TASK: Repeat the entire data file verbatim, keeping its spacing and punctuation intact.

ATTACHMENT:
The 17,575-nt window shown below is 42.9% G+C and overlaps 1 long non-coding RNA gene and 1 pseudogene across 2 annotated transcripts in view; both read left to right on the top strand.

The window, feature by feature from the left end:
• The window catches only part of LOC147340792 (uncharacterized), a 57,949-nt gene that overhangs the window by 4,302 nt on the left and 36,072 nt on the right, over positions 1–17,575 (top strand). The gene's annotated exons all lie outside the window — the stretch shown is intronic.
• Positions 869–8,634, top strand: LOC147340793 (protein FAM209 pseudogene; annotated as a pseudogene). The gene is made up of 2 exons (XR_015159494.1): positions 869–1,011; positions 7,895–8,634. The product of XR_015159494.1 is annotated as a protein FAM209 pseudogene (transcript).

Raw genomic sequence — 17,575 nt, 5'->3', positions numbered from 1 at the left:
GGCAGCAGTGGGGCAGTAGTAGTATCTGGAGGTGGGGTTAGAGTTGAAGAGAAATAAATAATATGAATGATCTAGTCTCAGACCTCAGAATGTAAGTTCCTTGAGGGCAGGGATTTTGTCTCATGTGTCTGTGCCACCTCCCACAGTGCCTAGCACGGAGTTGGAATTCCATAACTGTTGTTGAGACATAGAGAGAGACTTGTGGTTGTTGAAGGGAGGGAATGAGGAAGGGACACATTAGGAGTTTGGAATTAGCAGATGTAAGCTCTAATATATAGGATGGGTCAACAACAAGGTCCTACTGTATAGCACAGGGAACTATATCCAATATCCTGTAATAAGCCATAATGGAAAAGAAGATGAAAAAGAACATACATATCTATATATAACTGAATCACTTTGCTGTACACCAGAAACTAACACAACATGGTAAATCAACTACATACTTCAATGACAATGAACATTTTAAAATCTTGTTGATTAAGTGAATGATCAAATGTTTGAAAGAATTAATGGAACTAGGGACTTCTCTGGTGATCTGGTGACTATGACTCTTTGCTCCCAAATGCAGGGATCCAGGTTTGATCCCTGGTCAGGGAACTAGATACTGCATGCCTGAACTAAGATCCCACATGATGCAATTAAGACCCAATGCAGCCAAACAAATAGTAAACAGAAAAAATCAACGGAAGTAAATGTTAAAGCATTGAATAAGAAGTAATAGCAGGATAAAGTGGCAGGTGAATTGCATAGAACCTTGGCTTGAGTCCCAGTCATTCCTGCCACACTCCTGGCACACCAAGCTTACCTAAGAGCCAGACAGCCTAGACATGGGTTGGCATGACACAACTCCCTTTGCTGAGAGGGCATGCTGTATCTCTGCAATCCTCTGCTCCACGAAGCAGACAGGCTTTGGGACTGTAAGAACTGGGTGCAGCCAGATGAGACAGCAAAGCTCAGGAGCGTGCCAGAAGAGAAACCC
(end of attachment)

The 17,575-nt window shown below is 42.9% G+C and overlaps 1 long non-coding RNA gene and 1 pseudogene across 2 annotated transcripts in view; both read left to right on the top strand.

The window, feature by feature from the left end:
• The window catches only part of LOC147340792 (uncharacterized), a 57,949-nt gene that overhangs the window by 4,302 nt on the left and 36,072 nt on the right, over positions 1–17,575 (top strand). The gene's annotated exons all lie outside the window — the stretch shown is intronic.
• Positions 869–8,634, top strand: LOC147340793 (protein FAM209 pseudogene; annotated as a pseudogene). The gene is made up of 2 exons (XR_015159494.1): positions 869–1,011; positions 7,895–8,634. The product of XR_015159494.1 is annotated as a protein FAM209 pseudogene (transcript).

Raw genomic sequence — 17,575 nt, 5'->3', positions numbered from 1 at the left:
GGCAGCAGTGGGGCAGTAGTAGTATCTGGAGGTGGGGTTAGAGTTGAAGAGAAATAAATAATATGAATGATCTAGTCTCAGACCTCAGAATGTAAGTTCCTTGAGGGCAGGGATTTTGTCTCATGTGTCTGTGCCACCTCCCACAGTGCCTAGCACGGAGTTGGAATTCCATAACTGTTGTTGAGACATAGAGAGAGACTTGTGGTTGTTGAAGGGAGGGAATGAGGAAGGGACACATTAGGAGTTTGGAATTAGCAGATGTAAGCTCTAATATATAGGATGGGTCAACAACAAGGTCCTACTGTATAGCACAGGGAACTATATCCAATATCCTGTAATAAGCCATAATGGAAAAGAAGATGAAAAAGAACATACATATCTATATATAACTGAATCACTTTGCTGTACACCAGAAACTAACACAACATGGTAAATCAACTACATACTTCAATGACAATGAACATTTTAAAATCTTGTTGATTAAGTGAATGATCAAATGTTTGAAAGAATTAATGGAACTAGGGACTTCTCTGGTGATCTGGTGACTATGACTCTTTGCTCCCAAATGCAGGGATCCAGGTTTGATCCCTGGTCAGGGAACTAGATACTGCATGCCTGAACTAAGATCCCACATGATGCAATTAAGACCCAATGCAGCCAAACAAATAGTAAACAGAAAAAATCAACGGAAGTAAATGTTAAAGCATTGAATAAGAAGTAATAGCAGGATAAAGTGGCAGGTGAATTGCATAGAACCTTGGCTTGAGTCCCAGTCATTCCTGCCACACTCCTGGCACACCAAGCTTACCTAAGAGCCAGACAGCCTAGACATGGGTTGGCATGACACAACTCCCTTTGCTGAGAGGGCATGCTGTATCTCTGCAATCCTCTGCTCCACGAAGCAGACAGGCTTTGGGACTGTAAGAACTGGGTGCAGCCAGATGAGACAGCAAAGCTCAGGAGCGTGCCAGAAGAGAAACCC